Bolt ThrustBolt thrust is easy to calculate. Only two inputs are required. They are peak chamber pressure in PSI and as mentioned, the inside area of the case head that the gas pressure can work on. The formula then is: THRUST=AREA*CPSI Where: AREA=3.1416*(HS/2)^2 HS=the diameter of the inside of the case head. I sectioned some cases and measured the inside diameters and found that they were as follows:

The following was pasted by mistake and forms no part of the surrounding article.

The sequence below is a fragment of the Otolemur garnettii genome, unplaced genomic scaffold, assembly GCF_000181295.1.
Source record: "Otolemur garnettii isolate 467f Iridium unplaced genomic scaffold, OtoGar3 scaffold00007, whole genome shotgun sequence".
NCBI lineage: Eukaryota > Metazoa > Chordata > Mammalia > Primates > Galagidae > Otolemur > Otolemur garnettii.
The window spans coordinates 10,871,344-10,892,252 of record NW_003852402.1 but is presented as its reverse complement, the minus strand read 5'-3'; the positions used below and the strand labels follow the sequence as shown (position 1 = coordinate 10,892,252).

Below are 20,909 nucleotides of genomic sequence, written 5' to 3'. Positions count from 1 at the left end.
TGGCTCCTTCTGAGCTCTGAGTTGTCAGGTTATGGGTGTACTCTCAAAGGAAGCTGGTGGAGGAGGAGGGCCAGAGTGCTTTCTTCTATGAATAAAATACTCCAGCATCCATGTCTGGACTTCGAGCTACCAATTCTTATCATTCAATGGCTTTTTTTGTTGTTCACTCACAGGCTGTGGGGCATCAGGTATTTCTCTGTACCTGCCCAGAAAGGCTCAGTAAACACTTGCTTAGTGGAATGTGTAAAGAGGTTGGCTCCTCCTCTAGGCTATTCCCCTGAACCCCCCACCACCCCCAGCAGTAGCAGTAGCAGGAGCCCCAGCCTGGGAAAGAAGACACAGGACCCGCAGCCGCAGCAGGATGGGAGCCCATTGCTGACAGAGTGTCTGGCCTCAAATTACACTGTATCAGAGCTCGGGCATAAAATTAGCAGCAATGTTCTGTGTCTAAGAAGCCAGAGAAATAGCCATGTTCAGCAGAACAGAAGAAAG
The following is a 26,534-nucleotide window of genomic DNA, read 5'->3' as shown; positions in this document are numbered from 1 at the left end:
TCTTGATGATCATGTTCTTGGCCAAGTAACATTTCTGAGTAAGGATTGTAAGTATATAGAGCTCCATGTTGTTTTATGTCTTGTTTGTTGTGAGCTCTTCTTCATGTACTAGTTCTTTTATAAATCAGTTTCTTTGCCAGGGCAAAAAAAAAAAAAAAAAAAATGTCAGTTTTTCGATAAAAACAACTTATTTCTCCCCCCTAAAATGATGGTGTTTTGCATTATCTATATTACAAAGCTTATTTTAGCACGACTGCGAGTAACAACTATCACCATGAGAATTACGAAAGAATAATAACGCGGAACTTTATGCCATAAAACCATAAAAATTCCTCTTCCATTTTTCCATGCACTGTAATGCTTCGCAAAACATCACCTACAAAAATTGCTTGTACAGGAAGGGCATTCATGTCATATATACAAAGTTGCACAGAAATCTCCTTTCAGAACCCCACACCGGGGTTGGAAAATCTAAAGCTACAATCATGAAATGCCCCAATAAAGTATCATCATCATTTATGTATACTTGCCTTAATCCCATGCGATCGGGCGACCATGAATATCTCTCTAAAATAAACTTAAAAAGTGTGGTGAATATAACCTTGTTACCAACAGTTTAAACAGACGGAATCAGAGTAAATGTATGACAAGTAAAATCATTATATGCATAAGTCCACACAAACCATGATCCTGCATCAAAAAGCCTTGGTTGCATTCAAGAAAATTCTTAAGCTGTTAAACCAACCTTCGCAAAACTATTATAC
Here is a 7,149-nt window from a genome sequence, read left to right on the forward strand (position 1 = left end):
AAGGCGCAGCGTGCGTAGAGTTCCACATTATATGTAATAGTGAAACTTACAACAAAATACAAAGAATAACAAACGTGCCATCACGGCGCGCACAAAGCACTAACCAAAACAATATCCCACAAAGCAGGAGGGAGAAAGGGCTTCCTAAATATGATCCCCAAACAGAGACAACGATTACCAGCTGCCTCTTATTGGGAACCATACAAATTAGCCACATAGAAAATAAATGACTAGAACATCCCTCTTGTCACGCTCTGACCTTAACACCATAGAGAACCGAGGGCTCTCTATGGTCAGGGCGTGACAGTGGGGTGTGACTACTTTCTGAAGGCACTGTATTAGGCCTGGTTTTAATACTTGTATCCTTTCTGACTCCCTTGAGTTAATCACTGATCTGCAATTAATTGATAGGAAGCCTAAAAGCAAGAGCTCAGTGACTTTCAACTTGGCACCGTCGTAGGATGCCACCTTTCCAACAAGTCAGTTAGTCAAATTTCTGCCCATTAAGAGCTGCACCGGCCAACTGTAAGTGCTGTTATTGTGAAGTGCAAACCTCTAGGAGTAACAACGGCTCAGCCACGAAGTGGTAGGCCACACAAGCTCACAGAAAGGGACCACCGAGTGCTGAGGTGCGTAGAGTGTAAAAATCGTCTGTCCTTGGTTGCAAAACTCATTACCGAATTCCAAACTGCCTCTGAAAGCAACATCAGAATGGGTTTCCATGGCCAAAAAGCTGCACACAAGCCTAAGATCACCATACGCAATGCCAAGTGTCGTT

The thrust is measured in pounds per square inch. Bolt FlexBolt flex or spring is an interesting measure that is easily calculated using the numbers we have already determined for area in shear and bolt thrust. Another number that we will introduce into the equation is the shear modulus of elasticity. For steel this number is 11,500,000 pounds and is a constant. It does not change regardless of the type of steel being used or the heat treatment of the steel. The equation looks like: FLEX=THRUST/(SA*11500000) where: SA=the shear area of the bolt lugs or: SA=L*LL*NL Or more simply put, the area in shear for all lugs is multiplied times the shear modulus, and this number is divided into the thrust. Often the resulting number will be in the .001".002" range. This explains why it becomes necessary to bump the shoulders of brass cases back after a few reloadings. New brass is elastic enough that it will return to its original shape, but with progressive loadings the brass becomes more plastic until it does not return to its original form at all. Cases become sticky, bolt lift more difficult and eventually the cases have to be replaced. With very high pressure loads this can happen on the first firing. Also, the lug abutments in the receiver are set back a small amount too, compounding the problem. In fact it is possible for machining operations on the action (such as scope base screw or guard screw holes, magazine cutouts, and feed ramps) to weaken it to the point that the lugs have more strength than the action. In single shot bolt actions like we will be reviewing, this would not be the case, but with light weight repeaters this is entirely possible and quite probable, at least with the bottom side abutment. So from a bolt flex standpoint we can see that the more lug area in shear, the less case stretch we will have. And this explains why higher pressure loads cause case stretching and sticky bolt lift. The obvious ways to increase shear area are: increasing the number of lugs, lengthening the lugs, or making them wider. Increasing the minor diameter of the lugs would help too, but to a lesser extent. September 2003: I received the following in an email from Al Harral aka: Varmint Al. Hi Dan. I have used the LSDYNA Finite Element code to calculate the stress level and stretching in a Stolle Panda rifle action. It was in response to a post I made about reducing the friction between the brass and chamber in a rifle. One of the responses was about your custom action stretching calculations. In the results, I have linked to your page as a reference and a comparison. I am in no way trying to belittle your calculation but do point out the limitations of such a calculation when compared to a more detailed Finite Element calculation. Therefore, I thought I would give you a heads up on the analysis I have done. It is posted on my web site here: http://www.varmintal.net/abolt.htm Al used some very powerful software and graphics to make some more detailed calculations on a similar action. This is worth looking at if you're interested in this subject. The following is computer code in GWBASIC that lists a short program that will calculate the above formulas: 10 CLS:PRINT"":PRINT"* * * * CODE THRUST * * * * "